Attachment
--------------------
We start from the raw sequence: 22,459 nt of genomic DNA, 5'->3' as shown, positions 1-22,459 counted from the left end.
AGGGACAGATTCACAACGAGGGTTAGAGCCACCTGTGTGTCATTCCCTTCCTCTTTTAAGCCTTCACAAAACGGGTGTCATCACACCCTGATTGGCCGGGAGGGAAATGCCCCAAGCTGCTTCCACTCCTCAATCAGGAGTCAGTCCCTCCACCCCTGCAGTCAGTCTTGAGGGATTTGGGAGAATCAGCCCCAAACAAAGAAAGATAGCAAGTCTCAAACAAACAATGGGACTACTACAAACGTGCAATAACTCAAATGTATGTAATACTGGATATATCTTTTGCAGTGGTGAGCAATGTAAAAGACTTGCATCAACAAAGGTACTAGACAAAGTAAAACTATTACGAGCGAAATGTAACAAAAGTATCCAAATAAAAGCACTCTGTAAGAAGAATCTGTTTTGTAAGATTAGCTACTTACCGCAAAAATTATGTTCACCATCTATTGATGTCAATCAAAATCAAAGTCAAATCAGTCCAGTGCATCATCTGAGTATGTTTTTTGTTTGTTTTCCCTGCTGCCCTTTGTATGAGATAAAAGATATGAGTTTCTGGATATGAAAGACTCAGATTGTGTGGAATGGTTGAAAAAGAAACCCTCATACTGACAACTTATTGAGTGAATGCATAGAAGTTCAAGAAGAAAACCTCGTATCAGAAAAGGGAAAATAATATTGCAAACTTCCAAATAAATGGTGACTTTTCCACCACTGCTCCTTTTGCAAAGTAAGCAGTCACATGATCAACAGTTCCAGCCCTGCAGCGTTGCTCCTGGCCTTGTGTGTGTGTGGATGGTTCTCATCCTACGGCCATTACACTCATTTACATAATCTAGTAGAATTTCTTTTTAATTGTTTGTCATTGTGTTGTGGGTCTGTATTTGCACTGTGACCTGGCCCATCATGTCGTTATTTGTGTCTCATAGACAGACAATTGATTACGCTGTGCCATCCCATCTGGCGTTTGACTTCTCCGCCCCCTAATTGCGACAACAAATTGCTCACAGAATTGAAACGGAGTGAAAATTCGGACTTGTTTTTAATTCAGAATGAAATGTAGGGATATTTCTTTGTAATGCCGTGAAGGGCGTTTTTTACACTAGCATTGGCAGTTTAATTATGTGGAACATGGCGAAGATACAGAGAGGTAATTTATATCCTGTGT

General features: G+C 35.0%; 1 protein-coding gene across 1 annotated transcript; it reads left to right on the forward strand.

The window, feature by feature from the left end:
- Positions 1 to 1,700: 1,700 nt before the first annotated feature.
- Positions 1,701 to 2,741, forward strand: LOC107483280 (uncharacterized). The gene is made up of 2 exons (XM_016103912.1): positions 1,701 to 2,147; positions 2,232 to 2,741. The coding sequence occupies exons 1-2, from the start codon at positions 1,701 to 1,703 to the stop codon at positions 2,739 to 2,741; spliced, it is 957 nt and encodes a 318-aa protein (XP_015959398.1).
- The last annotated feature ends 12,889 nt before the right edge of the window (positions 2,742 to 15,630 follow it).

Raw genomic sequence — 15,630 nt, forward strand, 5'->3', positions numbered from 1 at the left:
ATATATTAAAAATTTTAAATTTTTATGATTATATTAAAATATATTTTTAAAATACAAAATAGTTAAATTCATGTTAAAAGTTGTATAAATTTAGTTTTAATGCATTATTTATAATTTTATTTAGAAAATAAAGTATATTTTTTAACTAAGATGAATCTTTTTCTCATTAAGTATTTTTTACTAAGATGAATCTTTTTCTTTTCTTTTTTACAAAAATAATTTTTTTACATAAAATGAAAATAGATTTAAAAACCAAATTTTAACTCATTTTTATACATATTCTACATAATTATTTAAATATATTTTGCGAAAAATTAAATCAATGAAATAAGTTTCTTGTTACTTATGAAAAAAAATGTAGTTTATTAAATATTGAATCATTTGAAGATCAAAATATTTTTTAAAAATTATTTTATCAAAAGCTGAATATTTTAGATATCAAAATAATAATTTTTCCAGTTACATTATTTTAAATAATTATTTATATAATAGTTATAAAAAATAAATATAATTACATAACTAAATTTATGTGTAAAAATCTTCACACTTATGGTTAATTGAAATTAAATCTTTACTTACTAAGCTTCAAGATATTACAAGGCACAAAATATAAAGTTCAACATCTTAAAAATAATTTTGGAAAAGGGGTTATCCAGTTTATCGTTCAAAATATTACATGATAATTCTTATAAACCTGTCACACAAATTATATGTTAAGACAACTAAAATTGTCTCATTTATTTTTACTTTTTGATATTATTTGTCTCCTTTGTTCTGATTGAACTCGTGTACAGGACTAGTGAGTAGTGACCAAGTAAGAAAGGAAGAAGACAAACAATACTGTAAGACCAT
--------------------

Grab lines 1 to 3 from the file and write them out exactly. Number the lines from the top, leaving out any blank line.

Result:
We start from the raw sequence: 22,459 nt of genomic DNA, 5'->3' as shown, positions 1-22,459 counted from the left end.
AGGGACAGATTCACAACGAGGGTTAGAGCCACCTGTGTGTCATTCCCTTCCTCTTTTAAGCCTTCACAAAACGGGTGTCATCACACCCTGATTGGCCGGGAGGGAAATGCCCCAAGCTGCTTCCACTCCTCAATCAGGAGTCAGTCCCTCCACCCCTGCAGTCAGTCTTGAGGGATTTGGGAGAATCAGCCCCAAACAAAGAAAGATAGCAAGTCTCAAACAAACAATGGGACTACTACAAACGTGCAATAACTCAAATGTATGTAATACTGGATATATCTTTTGCAGTGGTGAGCAATGTAAAAGACTTGCATCAACAAAGGTACTAGACAAAGTAAAACTATTACGAGCGAAATGTAACAAAAGTATCCAAATAAAAGCACTCTGTAAGAAGAATCTGTTTTGTAAGATTAGCTACTTACCGCAAAAATTATGTTCACCATCTATTGATGTCAATCAAAATCAAAGTCAAATCAGTCCAGTGCATCATCTGAGTATGTTTTTTGTTTGTTTTCCCTGCTGCCCTTTGTATGAGATAAAAGATATGAGTTTCTGGATATGAAAGACTCAGATTGTGTGGAATGGTTGAAAAAGAAACCCTCATACTGACAACTTATTGAGTGAATGCATAGAAGTTCAAGAAGAAAACCTCGTATCAGAAAAGGGAAAATAATATTGCAAACTTCCAAATAAATGGTGACTTTTCCACCACTGCTCCTTTTGCAAAGTAAGCAGTCACATGATCAACAGTTCCAGCCCTGCAGCGTTGCTCCTGGCCTTGTGTGTGTGTGGATGGTTCTCATCCTACGGCCATTACACTCATTTACATAATCTAGTAGAATTTCTTTTTAATTGTTTGTCATTGTGTTGTGGGTCTGTATTTGCACTGTGACCTGGCCCATCATGTCGTTATTTGTGTCTCATAGACAGACAATTGATTACGCTGTGCCATCCCATCTGGCGTTTGACTTCTCCGCCCCCTAATTGCGACAACAAATTGCTCACAGAATTGAAACGGAGTGAAAATTCGGACTTGTTTTTAATTCAGAATGAAATGTAGGGATATTTCTTTGTAATGCCGTGAAGGGCGTTTTTTACACTAGCATTGGCAGTTTAATTATGTGGAACATGGCGAAGATACAGAGAGGTAATTTATATCCTGTGT

General features: G+C 35.0%; 1 protein-coding gene across 1 annotated transcript; it reads left to right on the forward strand.